The first quarter of 2012 was brutal for businesses in France: 16,206 filed for bankruptcy. A trajectory that may demolish the prior annual record set in 2009 during the financial crisis when 61,595 firms went bust. Since then, bankruptcy filings eased off. Now the direction has changed—and worse, it is hitting larger companies and a lot more jobs. But the French have a solution, one that would violate fundamental rules of the EU.
Contributed by Chriss Street: Orange County's financial crisis spirals out of control as the State of California filed a law suit to force return of $73.5 million of property tax revenue the County skimmed from schools and community colleges last November. At the time, it seemed bizarre that the “Most Conservative County in America” would increase spending by $145.8 million, then grab the school’s cash and cancel layoffs of 490 union workers.
It's always the same thing: for decades they tell us there's no problem with radiation from x-rays or other sources; the doses are so minuscule and infrequent that it would be like.... And they come up with some hoary example, such as "a 42-minute walk outside." Decades later, after millions of gullible or option-less people have been exposed to it, a new study comes out linking that very type of radiation and those doses to some nasty disease
A friend, who was installing Skype on a new computer, was baffled when Skype suggested contacts that weren’t on his Skype contact list but in his address book. Turns out, apps are gateways that pilfer voluminous personal information, not only address book data but also ... sexual preferences. Nothing is safe. And not just of the user but also of his or her friends. And now the government is trying to catch up in the race to get our information.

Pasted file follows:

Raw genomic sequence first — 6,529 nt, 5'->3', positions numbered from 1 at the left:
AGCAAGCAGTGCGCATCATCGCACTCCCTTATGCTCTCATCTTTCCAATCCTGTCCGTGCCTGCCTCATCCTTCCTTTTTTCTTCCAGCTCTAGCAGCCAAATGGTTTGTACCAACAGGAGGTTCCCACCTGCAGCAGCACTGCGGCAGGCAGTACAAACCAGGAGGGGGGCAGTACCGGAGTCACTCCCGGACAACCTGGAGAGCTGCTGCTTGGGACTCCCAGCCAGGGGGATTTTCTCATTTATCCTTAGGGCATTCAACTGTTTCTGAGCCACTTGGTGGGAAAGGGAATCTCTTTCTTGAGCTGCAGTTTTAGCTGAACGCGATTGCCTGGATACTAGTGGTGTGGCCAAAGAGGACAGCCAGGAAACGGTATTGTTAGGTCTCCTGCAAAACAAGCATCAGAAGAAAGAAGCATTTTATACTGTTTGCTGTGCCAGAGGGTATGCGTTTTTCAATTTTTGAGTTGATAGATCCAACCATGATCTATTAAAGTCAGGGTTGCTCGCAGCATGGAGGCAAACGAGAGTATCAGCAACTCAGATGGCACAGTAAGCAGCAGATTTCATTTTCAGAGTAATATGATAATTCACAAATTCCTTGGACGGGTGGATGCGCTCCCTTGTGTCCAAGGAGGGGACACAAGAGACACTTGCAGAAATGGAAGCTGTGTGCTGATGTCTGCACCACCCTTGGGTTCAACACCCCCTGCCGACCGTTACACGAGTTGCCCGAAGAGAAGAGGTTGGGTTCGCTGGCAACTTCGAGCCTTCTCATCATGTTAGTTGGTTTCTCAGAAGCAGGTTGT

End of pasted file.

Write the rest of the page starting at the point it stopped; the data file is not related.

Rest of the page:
Japan, June 1996. With 40 minutes left before the departure of our train, we make a beeline for the restaurant, a boisterous Formica-steel-and-plastic kind of place. Izumi orders mountain-vegetable pilaf. I order deer sashimi, a mountain specialty. The thin slices of raw deer are served with raw onion rings, fresh garlic, fresh ground ginger, and a vinegar-soy sauce. Possibly the best meat dish I’ve ever eaten. But I shouldn’t have eaten it.
Japan was a shockingly expensive country twenty years ago. Back then, the US government pushed Japan to open up its markets, and it is still pushing, in some sectors with little success. But over the years, Japan has become less restrictive to imports. The result: more competition and lower prices—but surprising barriers remain, and some prices are still astoundingly high.
Updated on Wednesday, April 11, 2012 at 11:05AM by Wolf Richter